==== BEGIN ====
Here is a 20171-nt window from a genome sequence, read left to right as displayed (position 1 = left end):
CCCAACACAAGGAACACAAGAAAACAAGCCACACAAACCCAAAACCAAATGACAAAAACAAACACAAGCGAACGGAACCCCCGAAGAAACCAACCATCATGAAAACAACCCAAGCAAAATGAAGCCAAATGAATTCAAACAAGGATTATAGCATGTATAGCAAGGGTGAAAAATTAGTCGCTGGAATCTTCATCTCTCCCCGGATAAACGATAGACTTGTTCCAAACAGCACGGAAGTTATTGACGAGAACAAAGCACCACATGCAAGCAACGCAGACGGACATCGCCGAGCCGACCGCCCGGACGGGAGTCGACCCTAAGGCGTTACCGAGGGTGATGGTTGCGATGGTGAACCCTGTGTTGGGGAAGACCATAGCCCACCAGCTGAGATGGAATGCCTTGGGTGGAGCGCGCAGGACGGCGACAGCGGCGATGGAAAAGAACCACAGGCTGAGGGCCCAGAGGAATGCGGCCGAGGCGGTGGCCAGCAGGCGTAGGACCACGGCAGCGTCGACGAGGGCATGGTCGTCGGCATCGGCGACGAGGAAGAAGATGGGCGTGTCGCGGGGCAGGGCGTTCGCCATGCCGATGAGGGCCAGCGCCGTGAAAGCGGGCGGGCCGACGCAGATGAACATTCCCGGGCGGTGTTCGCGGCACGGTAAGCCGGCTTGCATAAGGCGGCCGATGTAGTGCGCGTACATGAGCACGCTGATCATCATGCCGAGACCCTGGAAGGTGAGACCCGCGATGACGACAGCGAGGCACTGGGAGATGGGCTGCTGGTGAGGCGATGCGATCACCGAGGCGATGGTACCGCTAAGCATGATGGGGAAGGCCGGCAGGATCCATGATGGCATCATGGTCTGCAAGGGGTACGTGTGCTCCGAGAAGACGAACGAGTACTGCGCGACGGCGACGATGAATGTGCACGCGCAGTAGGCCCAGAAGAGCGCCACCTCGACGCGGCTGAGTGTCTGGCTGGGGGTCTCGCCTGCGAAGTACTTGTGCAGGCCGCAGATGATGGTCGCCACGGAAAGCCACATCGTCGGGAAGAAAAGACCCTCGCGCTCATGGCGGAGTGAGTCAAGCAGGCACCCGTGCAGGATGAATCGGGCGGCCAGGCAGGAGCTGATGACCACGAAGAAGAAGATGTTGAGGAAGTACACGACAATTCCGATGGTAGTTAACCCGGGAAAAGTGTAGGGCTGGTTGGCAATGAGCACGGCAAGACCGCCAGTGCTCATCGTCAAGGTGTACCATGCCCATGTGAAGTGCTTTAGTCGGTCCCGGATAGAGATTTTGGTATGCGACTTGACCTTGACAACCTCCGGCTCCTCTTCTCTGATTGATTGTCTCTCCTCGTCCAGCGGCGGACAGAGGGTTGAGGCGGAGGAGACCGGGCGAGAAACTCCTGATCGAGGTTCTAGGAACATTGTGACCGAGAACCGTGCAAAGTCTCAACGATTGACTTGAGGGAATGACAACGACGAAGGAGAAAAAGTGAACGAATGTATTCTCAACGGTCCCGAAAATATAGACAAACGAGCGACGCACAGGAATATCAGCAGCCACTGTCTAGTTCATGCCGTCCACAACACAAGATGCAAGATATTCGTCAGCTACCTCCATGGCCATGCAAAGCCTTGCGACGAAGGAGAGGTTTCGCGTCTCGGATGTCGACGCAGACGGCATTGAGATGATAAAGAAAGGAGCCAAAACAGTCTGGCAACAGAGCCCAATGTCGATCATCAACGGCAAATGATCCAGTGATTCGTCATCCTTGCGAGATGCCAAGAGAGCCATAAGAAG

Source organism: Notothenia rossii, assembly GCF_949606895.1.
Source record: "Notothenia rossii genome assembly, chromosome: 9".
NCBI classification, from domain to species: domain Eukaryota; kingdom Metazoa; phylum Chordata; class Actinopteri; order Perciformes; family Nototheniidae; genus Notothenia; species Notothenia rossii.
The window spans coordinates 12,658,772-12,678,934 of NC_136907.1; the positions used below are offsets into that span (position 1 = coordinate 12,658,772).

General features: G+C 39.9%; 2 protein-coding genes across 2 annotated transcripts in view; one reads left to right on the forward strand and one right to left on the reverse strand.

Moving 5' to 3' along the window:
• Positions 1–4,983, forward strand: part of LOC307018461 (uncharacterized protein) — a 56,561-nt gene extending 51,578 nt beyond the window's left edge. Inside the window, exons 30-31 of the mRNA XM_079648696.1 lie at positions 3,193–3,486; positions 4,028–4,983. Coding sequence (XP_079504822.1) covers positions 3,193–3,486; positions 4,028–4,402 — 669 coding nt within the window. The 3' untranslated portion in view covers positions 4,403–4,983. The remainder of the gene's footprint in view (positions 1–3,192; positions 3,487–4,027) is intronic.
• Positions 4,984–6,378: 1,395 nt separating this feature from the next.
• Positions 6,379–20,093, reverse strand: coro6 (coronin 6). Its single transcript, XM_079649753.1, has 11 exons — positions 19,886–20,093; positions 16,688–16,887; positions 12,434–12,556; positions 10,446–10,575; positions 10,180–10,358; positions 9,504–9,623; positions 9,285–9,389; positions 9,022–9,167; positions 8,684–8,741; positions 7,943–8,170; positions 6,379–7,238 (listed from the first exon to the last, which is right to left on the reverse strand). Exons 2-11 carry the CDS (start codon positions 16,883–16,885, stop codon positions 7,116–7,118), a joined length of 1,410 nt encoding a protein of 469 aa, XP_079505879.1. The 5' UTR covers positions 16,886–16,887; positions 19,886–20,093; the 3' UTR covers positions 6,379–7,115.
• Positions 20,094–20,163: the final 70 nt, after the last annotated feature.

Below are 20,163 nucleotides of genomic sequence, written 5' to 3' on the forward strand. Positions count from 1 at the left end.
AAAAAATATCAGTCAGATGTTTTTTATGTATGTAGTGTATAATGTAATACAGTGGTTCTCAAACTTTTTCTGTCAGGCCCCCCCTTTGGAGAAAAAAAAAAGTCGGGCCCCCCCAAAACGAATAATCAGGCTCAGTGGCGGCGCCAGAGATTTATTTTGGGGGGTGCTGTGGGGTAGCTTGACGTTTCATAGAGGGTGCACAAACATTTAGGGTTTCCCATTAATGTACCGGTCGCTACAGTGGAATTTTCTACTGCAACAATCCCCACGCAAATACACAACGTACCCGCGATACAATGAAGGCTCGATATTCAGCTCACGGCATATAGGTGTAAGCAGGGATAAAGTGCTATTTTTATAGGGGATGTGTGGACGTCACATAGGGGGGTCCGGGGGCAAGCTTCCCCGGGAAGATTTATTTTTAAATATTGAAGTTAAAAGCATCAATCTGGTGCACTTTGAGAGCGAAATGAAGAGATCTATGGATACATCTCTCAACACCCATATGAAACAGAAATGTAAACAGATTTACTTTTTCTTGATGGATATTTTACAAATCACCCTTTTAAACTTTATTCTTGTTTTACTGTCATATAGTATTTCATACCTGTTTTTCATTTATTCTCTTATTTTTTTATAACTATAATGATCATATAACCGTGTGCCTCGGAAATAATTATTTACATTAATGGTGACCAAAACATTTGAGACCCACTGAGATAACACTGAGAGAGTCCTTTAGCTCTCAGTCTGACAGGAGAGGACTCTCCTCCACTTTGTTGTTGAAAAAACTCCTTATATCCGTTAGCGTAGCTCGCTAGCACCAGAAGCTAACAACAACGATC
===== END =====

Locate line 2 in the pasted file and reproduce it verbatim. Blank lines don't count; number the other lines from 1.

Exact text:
CCCAACACAAGGAACACAAGAAAACAAGCCACACAAACCCAAAACCAAATGACAAAAACAAACACAAGCGAACGGAACCCCCGAAGAAACCAACCATCATGAAAACAACCCAAGCAAAATGAAGCCAAATGAATTCAAACAAGGATTATAGCATGTATAGCAAGGGTGAAAAATTAGTCGCTGGAATCTTCATCTCTCCCCGGATAAACGATAGACTTGTTCCAAACAGCACGGAAGTTATTGACGAGAACAAAGCACCACATGCAAGCAACGCAGACGGACATCGCCGAGCCGACCGCCCGGACGGGAGTCGACCCTAAGGCGTTACCGAGGGTGATGGTTGCGATGGTGAACCCTGTGTTGGGGAAGACCATAGCCCACCAGCTGAGATGGAATGCCTTGGGTGGAGCGCGCAGGACGGCGACAGCGGCGATGGAAAAGAACCACAGGCTGAGGGCCCAGAGGAATGCGGCCGAGGCGGTGGCCAGCAGGCGTAGGACCACGGCAGCGTCGACGAGGGCATGGTCGTCGGCATCGGCGACGAGGAAGAAGATGGGCGTGTCGCGGGGCAGGGCGTTCGCCATGCCGATGAGGGCCAGCGCCGTGAAAGCGGGCGGGCCGACGCAGATGAACATTCCCGGGCGGTGTTCGCGGCACGGTAAGCCGGCTTGCATAAGGCGGCCGATGTAGTGCGCGTACATGAGCACGCTGATCATCATGCCGAGACCCTGGAAGGTGAGACCCGCGATGACGACAGCGAGGCACTGGGAGATGGGCTGCTGGTGAGGCGATGCGATCACCGAGGCGATGGTACCGCTAAGCATGATGGGGAAGGCCGGCAGGATCCATGATGGCATCATGGTCTGCAAGGGGTACGTGTGCTCCGAGAAGACGAACGAGTACTGCGCGACGGCGACGATGAATGTGCACGCGCAGTAGGCCCAGAAGAGCGCCACCTCGACGCGGCTGAGTGTCTGGCTGGGGGTCTCGCCTGCGAAGTACTTGTGCAGGCCGCAGATGATGGTCGCCACGGAAAGCCACATCGTCGGGAAGAAAAGACCCTCGCGCTCATGGCGGAGTGAGTCAAGCAGGCACCCGTGCAGGATGAATCGGGCGGCCAGGCAGGAGCTGATGACCACGAAGAAGAAGATGTTGAGGAAGTACACGACAATTCCGATGGTAGTTAACCCGGGAAAAGTGTAGGGCTGGTTGGCAATGAGCACGGCAAGACCGCCAGTGCTCATCGTCAAGGTGTACCATGCCCATGTGAAGTGCTTTAGTCGGTCCCGGATAGAGATTTTGGTATGCGACTTGACCTTGACAACCTCCGGCTCCTCTTCTCTGATTGATTGTCTCTCCTCGTCCAGCGGCGGACAGAGGGTTGAGGCGGAGGAGACCGGGCGAGAAACTCCTGATCGAGGTTCTAGGAACATTGTGACCGAGAACCGTGCAAAGTCTCAACGATTGACTTGAGGGAATGACAACGACGAAGGAGAAAAAGTGAACGAATGTATTCTCAACGGTCCCGAAAATATAGACAAACGAGCGACGCACAGGAATATCAGCAGCCACTGTCTAGTTCATGCCGTCCACAACACAAGATGCAAGATATTCGTCAGCTACCTCCATGGCCATGCAAAGCCTTGCGACGAAGGAGAGGTTTCGCGTCTCGGATGTCGACGCAGACGGCATTGAGATGATAAAGAAAGGAGCCAAAACAGTCTGGCAACAGAGCCCAATGTCGATCATCAACGGCAAATGATCCAGTGATTCGTCATCCTTGCGAGATGCCAAGAGAGCCATAAGAAG